Americans to Drink More Bottled Water Than Soda This Year

Concerns about health and convenience are behind the growth, experts say.

ByABC News
August 4, 2016, 7:55 PM
A display of bottled water is seen in a supermarket in New York, March 17, 2016.
A display of bottled water is seen in a supermarket in New York, March 17, 2016.
Richard B. Levine/Newscom

— -- Perhaps it's a sign of Americans' increasing concern with health, a growing laziness about filling a water bottle at the tap, or even a fear of tap water contamination.

But Americans are this year for the first time expected to purchase more bottled water than traditional carbonated sodas.

Projections from market research firm Euromonitor show that this year each American will on average purchase 27.4 gallons of bottled water, more than the 26.2 gallons of carbonated sodas.

The gap has been closing for some time. Last year, Americans bought just 0.3 gallons more soda than water per person, down from a 1.9 gallon difference in 2014.

Euromonitor expects the gap to grow in favor of bottled water going into the future, with each American projected to buy 29.8 gallons of the healthy stuff in 2020 compared to 24.1 gallons of soda.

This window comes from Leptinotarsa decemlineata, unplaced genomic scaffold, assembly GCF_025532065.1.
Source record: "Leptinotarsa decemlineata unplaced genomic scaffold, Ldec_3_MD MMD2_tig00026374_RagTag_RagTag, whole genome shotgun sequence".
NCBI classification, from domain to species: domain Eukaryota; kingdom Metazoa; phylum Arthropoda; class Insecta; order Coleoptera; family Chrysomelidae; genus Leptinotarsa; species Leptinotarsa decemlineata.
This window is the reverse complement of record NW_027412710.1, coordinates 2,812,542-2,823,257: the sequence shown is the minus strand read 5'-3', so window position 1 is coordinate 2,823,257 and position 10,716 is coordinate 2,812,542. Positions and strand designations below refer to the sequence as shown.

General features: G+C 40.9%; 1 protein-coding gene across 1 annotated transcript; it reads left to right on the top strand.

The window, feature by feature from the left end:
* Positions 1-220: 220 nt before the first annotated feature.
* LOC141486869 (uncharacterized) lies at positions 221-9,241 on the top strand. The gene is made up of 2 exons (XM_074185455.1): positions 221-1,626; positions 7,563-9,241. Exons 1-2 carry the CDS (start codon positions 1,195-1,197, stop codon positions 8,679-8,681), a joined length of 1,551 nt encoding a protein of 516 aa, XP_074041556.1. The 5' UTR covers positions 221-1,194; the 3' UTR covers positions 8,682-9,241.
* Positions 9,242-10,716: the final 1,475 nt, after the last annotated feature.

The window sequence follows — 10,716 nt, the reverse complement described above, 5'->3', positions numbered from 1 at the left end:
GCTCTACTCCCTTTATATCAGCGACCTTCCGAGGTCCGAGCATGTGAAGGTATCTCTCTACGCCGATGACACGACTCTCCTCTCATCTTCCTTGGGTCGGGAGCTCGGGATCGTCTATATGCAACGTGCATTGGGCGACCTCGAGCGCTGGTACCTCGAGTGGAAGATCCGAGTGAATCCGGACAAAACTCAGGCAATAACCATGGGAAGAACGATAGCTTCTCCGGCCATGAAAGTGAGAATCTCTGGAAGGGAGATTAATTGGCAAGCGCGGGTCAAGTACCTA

What’s driving this trend isn’t totally clear.

Bloomberg News, who first reported the trend, suggests that recent incidents of tap water contamination -- most notably in Flint, Michigan, where people were sickened by lead in the municipal water supply -- may be driving people towards bottled water.

However, industry leaders who spoke to ABC News thought that it was more about consumers seeking a healthy lifestyle and greater convenience.

Chris Hogan, a vice president at the International Bottled Water Association, told ABC News that fears of tap water contamination "may play a role in some people’s concerns more recently, but this is an ongoing shift that’s been in the works for several years.”

He added: “More than anything it’s a consumer shift from less healthy food choices to more healthy food choices.”

Additionally, he said, “A lot of what we’re eating now is while we’re on the move or food that we take with us.”

Gary Hemphill of the Beverage Marketing Corporation agreed.

“If you look at the U.S. beverage market, and I suppose it’s true globally as well, people are moving towards healthier options,” he said.

The trend of increased bottled water consumption goes back to the early 1990s, he said, when beverage companies began selling single-serving bottles of water for mass consumption.